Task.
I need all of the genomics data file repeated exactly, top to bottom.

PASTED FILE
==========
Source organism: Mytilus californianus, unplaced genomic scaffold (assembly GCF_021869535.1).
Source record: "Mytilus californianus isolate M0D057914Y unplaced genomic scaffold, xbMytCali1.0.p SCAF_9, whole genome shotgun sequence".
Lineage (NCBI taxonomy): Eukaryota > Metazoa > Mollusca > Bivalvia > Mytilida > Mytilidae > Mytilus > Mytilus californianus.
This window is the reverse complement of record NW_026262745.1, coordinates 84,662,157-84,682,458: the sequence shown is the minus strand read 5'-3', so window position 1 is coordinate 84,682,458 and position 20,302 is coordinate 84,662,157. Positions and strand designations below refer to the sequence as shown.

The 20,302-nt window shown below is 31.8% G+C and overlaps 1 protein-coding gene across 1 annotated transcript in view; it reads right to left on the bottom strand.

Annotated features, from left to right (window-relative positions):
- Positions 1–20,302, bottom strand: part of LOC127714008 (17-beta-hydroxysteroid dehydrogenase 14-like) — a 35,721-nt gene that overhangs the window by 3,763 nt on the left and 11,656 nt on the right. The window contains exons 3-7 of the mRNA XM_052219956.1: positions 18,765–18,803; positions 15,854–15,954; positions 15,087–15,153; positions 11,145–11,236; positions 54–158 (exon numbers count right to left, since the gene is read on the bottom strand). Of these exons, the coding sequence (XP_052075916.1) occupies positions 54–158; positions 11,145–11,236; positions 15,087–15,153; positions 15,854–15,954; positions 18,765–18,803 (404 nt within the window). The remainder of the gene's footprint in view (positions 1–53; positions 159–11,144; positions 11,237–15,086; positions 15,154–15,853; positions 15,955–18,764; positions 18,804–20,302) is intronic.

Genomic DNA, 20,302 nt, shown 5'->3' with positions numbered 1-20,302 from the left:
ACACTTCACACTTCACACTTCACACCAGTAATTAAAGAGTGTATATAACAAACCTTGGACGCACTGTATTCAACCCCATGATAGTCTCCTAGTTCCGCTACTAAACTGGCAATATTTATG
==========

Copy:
Source organism: Mytilus californianus, unplaced genomic scaffold (assembly GCF_021869535.1).
Source record: "Mytilus californianus isolate M0D057914Y unplaced genomic scaffold, xbMytCali1.0.p SCAF_9, whole genome shotgun sequence".
Lineage (NCBI taxonomy): Eukaryota > Metazoa > Mollusca > Bivalvia > Mytilida > Mytilidae > Mytilus > Mytilus californianus.
This window is the reverse complement of record NW_026262745.1, coordinates 84,662,157-84,682,458: the sequence shown is the minus strand read 5'-3', so window position 1 is coordinate 84,682,458 and position 20,302 is coordinate 84,662,157. Positions and strand designations below refer to the sequence as shown.

The 20,302-nt window shown below is 31.8% G+C and overlaps 1 protein-coding gene across 1 annotated transcript in view; it reads right to left on the bottom strand.

Annotated features, from left to right (window-relative positions):
- Positions 1–20,302, bottom strand: part of LOC127714008 (17-beta-hydroxysteroid dehydrogenase 14-like) — a 35,721-nt gene that overhangs the window by 3,763 nt on the left and 11,656 nt on the right. The window contains exons 3-7 of the mRNA XM_052219956.1: positions 18,765–18,803; positions 15,854–15,954; positions 15,087–15,153; positions 11,145–11,236; positions 54–158 (exon numbers count right to left, since the gene is read on the bottom strand). Of these exons, the coding sequence (XP_052075916.1) occupies positions 54–158; positions 11,145–11,236; positions 15,087–15,153; positions 15,854–15,954; positions 18,765–18,803 (404 nt within the window). The remainder of the gene's footprint in view (positions 1–53; positions 159–11,144; positions 11,237–15,086; positions 15,154–15,853; positions 15,955–18,764; positions 18,804–20,302) is intronic.

Genomic DNA, 20,302 nt, shown 5'->3' with positions numbered 1-20,302 from the left:
ACACTTCACACTTCACACTTCACACCAGTAATTAAAGAGTGTATATAACAAACCTTGGACGCACTGTATTCAACCCCATGATAGTCTCCTAGTTCCGCTACTAAACTGGCAATATTTATG